Child Protection Policy


Maltreatment of children (abuse and neglect) occurs in all socioeconomic levels, across all ethnic and cultural lines, within all religions and at all educational levels in New Zealand society. The maltreatment of a child can have long term adverse physical, psychological and behavioral consequences for that child. Child maltreatment is a cyclic problem with abused children often becoming abusive parents. Children and young people have the right to be protected from all forms of abuse and neglect.
Child protection means protecting a child from maltreatment. Child protection requires the interaction of services including dental practitioners, children and families. For child protection to work effectively it is essential that everyone understands and fulfils their ethical, legal and social responsibilities. Dental practitioners and the dental team have a duty of care to consider the wellbeing of their patients, and as part of this, a responsibility in identifying and reporting concerns regarding the wellbeing of children and young people.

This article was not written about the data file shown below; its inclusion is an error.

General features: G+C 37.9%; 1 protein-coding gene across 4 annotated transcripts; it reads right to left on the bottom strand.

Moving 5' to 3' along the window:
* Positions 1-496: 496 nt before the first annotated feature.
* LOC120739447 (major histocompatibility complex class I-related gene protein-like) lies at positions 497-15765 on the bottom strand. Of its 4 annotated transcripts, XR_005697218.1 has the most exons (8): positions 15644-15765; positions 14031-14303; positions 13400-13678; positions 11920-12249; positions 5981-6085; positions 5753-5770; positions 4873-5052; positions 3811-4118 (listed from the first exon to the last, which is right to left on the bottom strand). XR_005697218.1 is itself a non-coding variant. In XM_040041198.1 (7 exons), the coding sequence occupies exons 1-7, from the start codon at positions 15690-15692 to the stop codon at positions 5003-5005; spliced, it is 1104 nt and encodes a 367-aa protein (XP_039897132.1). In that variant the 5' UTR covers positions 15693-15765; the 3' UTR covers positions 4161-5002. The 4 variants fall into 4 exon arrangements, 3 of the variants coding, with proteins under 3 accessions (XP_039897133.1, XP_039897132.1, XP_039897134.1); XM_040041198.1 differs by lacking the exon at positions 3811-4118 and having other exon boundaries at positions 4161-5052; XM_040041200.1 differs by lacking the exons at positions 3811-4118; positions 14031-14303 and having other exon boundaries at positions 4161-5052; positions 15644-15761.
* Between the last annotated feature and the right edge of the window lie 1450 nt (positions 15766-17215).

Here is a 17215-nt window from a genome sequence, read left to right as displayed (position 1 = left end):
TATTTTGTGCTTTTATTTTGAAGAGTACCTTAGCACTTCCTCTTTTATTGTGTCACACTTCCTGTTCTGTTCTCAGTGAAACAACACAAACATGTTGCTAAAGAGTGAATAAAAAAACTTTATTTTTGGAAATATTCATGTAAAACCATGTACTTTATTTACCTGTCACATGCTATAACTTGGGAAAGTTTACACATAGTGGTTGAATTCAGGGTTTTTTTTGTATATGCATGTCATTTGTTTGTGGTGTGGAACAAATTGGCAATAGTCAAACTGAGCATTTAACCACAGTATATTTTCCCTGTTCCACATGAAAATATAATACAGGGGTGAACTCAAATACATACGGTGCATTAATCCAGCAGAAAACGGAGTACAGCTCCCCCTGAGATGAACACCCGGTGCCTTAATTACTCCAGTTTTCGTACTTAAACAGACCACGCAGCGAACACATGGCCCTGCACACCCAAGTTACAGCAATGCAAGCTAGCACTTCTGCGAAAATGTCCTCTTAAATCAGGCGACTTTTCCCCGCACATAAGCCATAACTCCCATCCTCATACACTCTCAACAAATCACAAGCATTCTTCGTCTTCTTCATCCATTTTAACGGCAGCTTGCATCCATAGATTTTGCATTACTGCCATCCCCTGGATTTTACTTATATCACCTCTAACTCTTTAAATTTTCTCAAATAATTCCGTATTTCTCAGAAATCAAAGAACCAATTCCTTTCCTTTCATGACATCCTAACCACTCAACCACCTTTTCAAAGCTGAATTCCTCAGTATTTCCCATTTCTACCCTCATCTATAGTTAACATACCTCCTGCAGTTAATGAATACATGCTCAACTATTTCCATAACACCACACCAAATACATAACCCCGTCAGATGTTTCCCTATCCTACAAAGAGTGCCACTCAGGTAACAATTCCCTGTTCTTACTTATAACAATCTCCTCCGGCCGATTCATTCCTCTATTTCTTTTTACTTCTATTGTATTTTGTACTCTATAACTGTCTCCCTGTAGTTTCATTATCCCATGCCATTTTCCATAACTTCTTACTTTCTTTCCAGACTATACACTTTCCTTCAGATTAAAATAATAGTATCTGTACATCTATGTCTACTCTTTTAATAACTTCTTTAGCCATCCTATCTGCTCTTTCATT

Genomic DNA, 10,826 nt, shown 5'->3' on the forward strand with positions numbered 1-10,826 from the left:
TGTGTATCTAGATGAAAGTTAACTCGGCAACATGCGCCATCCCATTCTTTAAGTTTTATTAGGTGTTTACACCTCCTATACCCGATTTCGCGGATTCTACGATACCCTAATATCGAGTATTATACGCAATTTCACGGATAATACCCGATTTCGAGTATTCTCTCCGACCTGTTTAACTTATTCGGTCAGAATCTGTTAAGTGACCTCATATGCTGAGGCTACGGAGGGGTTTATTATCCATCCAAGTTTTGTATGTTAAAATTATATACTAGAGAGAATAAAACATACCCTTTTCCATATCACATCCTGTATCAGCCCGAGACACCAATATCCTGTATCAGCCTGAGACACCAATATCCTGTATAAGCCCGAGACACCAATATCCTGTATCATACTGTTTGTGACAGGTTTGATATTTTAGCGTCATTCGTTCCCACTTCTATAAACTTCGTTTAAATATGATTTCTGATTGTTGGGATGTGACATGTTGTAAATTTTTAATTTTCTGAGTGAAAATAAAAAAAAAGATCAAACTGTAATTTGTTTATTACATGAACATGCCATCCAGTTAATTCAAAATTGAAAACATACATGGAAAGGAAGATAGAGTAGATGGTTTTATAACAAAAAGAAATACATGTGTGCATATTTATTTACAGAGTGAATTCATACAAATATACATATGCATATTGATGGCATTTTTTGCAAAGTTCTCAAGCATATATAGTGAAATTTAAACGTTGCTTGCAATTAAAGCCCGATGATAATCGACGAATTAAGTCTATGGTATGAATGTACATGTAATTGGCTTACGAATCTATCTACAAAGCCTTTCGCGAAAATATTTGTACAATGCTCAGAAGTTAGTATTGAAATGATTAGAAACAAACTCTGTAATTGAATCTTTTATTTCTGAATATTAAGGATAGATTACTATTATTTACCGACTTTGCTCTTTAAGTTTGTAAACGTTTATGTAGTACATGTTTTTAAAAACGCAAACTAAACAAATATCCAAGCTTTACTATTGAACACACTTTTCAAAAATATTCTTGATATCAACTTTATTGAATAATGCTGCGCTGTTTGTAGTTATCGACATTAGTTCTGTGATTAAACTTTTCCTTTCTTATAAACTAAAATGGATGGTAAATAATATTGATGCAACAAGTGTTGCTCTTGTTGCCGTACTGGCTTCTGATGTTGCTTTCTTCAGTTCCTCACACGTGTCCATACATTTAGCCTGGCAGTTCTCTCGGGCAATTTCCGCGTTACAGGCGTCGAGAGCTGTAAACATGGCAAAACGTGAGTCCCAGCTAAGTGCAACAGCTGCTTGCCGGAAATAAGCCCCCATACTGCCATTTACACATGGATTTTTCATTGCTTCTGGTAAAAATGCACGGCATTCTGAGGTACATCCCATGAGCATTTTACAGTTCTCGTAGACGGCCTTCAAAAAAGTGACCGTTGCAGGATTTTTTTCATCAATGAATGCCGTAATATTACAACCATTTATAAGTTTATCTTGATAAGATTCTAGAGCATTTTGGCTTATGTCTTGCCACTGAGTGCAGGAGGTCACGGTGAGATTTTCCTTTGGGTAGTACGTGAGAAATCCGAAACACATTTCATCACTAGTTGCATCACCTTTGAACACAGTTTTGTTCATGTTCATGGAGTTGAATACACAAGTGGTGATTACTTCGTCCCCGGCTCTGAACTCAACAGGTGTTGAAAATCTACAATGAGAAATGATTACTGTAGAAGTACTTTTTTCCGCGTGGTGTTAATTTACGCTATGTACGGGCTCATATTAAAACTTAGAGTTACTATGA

Dental practitioners should have the knowledge and skills to identify signs and symptoms that may indicate maltreatment and must know how, and to whom, to share this information. Where a practitioner has reasonable cause to suspect or believe that a child is at risk of significant harm the practitioner has a responsibility to share these concerns with the appropriate authority. The overriding principle is that the child’s welfare is paramount.
This Policy outlines the responsibilities of dental practitioners with regard to child protection and provides guidance on how these responsibilities can be met. This Policy does not constitute legal advice.